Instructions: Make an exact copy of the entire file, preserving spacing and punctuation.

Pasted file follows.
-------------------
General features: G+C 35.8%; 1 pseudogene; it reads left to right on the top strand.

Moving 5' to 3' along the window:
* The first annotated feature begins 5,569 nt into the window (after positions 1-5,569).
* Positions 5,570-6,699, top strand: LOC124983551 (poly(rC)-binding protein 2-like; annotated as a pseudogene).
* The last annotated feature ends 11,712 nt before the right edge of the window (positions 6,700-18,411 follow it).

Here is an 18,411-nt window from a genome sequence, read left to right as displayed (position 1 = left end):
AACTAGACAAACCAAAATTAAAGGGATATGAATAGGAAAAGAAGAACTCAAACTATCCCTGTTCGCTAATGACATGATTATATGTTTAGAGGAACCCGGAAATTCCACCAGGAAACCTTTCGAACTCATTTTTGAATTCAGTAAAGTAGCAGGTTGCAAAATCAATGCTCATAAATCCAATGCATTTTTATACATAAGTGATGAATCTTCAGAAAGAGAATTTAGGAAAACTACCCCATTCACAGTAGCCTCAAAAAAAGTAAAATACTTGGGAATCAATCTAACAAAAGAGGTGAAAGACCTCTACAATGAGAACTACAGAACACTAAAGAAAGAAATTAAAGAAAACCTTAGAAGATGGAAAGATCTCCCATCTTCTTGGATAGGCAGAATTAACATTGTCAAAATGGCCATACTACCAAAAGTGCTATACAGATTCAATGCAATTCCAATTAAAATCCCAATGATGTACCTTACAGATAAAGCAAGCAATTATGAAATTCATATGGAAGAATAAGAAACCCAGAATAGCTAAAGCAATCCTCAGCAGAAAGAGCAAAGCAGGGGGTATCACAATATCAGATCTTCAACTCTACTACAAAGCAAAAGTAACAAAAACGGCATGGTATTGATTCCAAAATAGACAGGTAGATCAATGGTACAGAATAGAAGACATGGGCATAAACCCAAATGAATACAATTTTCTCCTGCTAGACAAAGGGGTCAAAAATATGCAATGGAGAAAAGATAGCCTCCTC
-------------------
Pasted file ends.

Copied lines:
General features: G+C 35.8%; 1 pseudogene; it reads left to right on the top strand.

Moving 5' to 3' along the window:
* The first annotated feature begins 5,569 nt into the window (after positions 1-5,569).
* Positions 5,570-6,699, top strand: LOC124983551 (poly(rC)-binding protein 2-like; annotated as a pseudogene).
* The last annotated feature ends 11,712 nt before the right edge of the window (positions 6,700-18,411 follow it).

Here is an 18,411-nt window from a genome sequence, read left to right as displayed (position 1 = left end):
AACTAGACAAACCAAAATTAAAGGGATATGAATAGGAAAAGAAGAACTCAAACTATCCCTGTTCGCTAATGACATGATTATATGTTTAGAGGAACCCGGAAATTCCACCAGGAAACCTTTCGAACTCATTTTTGAATTCAGTAAAGTAGCAGGTTGCAAAATCAATGCTCATAAATCCAATGCATTTTTATACATAAGTGATGAATCTTCAGAAAGAGAATTTAGGAAAACTACCCCATTCACAGTAGCCTCAAAAAAAGTAAAATACTTGGGAATCAATCTAACAAAAGAGGTGAAAGACCTCTACAATGAGAACTACAGAACACTAAAGAAAGAAATTAAAGAAAACCTTAGAAGATGGAAAGATCTCCCATCTTCTTGGATAGGCAGAATTAACATTGTCAAAATGGCCATACTACCAAAAGTGCTATACAGATTCAATGCAATTCCAATTAAAATCCCAATGATGTACCTTACAGATAAAGCAAGCAATTATGAAATTCATATGGAAGAATAAGAAACCCAGAATAGCTAAAGCAATCCTCAGCAGAAAGAGCAAAGCAGGGGGTATCACAATATCAGATCTTCAACTCTACTACAAAGCAAAAGTAACAAAAACGGCATGGTATTGATTCCAAAATAGACAGGTAGATCAATGGTACAGAATAGAAGACATGGGCATAAACCCAAATGAATACAATTTTCTCCTGCTAGACAAAGGGGTCAAAAATATGCAATGGAGAAAAGATAGCCTCCTC